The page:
The Jewish Promise of Resurrection
In a Phoenician town called Zarephath, the prophet Elijah was in the home of a widow whose son fell sick and died. Elijah fervently prayed, “O Lᴏʀᴅ my God, I pray, let this child’s soul come back to him” (1 Ki. 17:21). God answered, and the boy returned from the dead.
His grateful mother declared, “Now by this I know that you are a man of God, and that the word of the Lᴏʀᴅ in your mouth is the truth” (v. 24).
At this time of year when we celebrate Jesus’ resurrection from the dead, we sometimes tend to forget that the promise of bodily resurrection is Jewish and that the Jewish Bible records several instances of how God demonstrated His great power to raise the dead.
In a village called Shunem, the son of a prominent woman died. She sought the prophet Elisha’s help. He came and zealously prayed to the Lord, who brought the child back to life. The mother fell at Elisha’s feet and “bowed to the ground; then she picked up her son and went out” (2 Ki. 4:37).
The Hebrew Scriptures even record a somewhat unintentional resurrection. When the bearers of a corpse saw a gang of Moabites, they hastily threw the body into Elisha’s tomb. When the corpse touched the prophet’s bones, “he revived and stood on his feet” (13:21). The event encouraged the king of Israel in his upcoming war against Syria.
The great prophet Isaiah declared,
Your dead shall live; together with my dead body they shall arise. Awake and sing, you who dwell in dust; for your dew is like the dew of herbs, and the earth shall cast out the dead (Isa. 26:19).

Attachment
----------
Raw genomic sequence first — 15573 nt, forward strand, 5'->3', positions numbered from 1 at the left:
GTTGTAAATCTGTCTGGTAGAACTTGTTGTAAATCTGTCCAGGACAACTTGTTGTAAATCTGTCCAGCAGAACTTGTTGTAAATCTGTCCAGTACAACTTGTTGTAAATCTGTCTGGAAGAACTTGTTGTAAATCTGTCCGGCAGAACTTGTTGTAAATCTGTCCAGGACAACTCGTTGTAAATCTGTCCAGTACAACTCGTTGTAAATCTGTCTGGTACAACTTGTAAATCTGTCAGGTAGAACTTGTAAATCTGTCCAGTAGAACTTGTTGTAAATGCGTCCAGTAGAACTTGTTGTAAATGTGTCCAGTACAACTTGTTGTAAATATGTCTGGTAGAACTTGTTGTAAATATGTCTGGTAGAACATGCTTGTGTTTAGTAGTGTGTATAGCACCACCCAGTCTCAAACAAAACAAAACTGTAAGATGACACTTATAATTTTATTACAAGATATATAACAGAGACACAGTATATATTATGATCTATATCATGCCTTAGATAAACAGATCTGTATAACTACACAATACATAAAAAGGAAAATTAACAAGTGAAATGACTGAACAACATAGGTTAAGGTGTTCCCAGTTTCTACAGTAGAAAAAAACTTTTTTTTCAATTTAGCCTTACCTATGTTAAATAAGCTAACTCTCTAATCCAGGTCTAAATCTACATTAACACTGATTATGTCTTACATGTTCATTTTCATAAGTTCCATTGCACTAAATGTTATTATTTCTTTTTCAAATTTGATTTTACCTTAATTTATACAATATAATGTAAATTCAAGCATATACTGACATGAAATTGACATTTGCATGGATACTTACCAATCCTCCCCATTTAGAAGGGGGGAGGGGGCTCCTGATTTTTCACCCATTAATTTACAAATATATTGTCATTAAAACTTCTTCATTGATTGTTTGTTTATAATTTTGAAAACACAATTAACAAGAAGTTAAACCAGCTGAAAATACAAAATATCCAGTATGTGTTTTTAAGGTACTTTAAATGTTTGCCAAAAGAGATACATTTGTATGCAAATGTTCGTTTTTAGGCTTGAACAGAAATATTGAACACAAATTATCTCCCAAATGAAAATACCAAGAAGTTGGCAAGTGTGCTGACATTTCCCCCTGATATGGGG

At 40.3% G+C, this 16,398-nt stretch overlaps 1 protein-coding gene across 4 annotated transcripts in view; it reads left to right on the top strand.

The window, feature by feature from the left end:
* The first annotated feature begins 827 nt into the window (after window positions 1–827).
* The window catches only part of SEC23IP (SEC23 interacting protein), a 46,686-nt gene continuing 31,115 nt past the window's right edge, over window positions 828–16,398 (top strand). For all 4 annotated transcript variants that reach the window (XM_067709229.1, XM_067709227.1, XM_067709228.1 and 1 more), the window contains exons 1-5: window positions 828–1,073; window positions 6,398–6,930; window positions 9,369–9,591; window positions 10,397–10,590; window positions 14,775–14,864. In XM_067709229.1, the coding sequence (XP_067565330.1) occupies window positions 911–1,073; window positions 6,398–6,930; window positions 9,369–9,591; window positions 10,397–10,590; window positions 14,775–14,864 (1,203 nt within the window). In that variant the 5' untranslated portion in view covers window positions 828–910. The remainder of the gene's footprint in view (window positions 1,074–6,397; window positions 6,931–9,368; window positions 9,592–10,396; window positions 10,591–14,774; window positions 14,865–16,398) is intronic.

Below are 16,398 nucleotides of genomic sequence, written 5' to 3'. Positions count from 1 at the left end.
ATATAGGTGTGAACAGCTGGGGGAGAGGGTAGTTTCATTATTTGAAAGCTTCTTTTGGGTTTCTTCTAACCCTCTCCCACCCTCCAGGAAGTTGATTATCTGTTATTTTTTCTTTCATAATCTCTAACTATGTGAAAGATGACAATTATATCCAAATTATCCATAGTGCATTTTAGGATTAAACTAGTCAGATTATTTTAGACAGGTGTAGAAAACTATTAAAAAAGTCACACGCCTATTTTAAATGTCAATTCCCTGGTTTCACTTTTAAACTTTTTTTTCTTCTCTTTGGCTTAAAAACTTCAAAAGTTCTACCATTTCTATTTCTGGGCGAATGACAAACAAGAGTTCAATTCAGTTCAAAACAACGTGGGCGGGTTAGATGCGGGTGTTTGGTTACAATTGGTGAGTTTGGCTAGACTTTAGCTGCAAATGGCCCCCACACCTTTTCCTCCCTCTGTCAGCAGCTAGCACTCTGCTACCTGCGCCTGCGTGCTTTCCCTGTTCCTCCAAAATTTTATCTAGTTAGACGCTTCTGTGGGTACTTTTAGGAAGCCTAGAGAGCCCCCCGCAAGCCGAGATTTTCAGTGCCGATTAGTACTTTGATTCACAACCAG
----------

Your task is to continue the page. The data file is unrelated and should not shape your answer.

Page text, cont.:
And an ancient Jewish prayer reads like this:
Thou, Lord, art mighty to all eternity, Thou raisest the dead, Thou art mighty to save. In kindness He satisfieth the living, in great pity He raiseth the dead; He upholdeth those that fall; He healeth the sick, and setteth free them that are bound; He will manifest his faithfulness to those who sleep in the dust. Who is like the Lord of might, and who is like Thee, Thou King, Who killest and makest alive, and causest salvation to spring forth? Faithful art Thou to restore life to the dead; blessed be the Lord Who restorest life to the dead.1
The Jewish Talmud views the “revival of the dead” as the prerogative of God alone (Talmud Taanith 2a, on Ezek. 37:13). Consequently, when Jesus raised a widow’s son (Lk. 7:11–15), the daughter of Jairus (8:41–42, 49–55), and Lazarus (Jn. 11:1–44), He demonstrated His deity.
He demonstrated it again when He arose from the dead, as He had promised: “But after I have been raised, I will go before you to Galilee” (Mt. 26:32; Mk. 14:28).
Atheists may sneer and skeptics may doubt. But the Jewish promise of resurrection is one of the greatest that God has given to humanity because it guarantees eternal life to all who believe Jesus’ words: “I am the resurrection and the life. He who believes in Me, though he may die, he shall live” (Jn 11:25). And “because I live, you will live also” (14:19).
- Alfred Edersheim, History of the Jewish Nation After the Destruction of Jerusalem Under Titus (Grand Rapids, MI: Baker Book House, 1979), 340.